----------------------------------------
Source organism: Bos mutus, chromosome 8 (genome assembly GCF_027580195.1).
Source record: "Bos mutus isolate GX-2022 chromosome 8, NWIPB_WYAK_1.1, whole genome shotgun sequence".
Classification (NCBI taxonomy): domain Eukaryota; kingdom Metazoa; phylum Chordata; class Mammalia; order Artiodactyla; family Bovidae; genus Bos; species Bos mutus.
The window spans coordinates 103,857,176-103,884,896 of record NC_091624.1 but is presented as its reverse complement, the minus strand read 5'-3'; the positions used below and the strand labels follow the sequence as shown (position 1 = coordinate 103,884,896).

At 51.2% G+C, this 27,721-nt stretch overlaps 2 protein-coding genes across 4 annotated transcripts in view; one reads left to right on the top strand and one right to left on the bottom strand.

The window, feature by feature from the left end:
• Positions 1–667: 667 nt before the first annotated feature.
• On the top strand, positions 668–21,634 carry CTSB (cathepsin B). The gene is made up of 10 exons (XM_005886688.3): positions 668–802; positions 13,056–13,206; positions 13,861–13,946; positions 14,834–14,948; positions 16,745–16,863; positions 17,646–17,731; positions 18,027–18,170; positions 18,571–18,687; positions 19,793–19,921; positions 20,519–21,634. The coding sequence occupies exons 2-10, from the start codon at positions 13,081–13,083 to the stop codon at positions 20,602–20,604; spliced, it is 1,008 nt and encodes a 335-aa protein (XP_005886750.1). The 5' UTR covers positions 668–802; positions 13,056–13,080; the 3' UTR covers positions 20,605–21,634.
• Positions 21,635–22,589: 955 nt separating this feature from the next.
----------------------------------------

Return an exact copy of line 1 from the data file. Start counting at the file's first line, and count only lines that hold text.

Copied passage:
Source organism: Bos mutus, chromosome 8 (genome assembly GCF_027580195.1).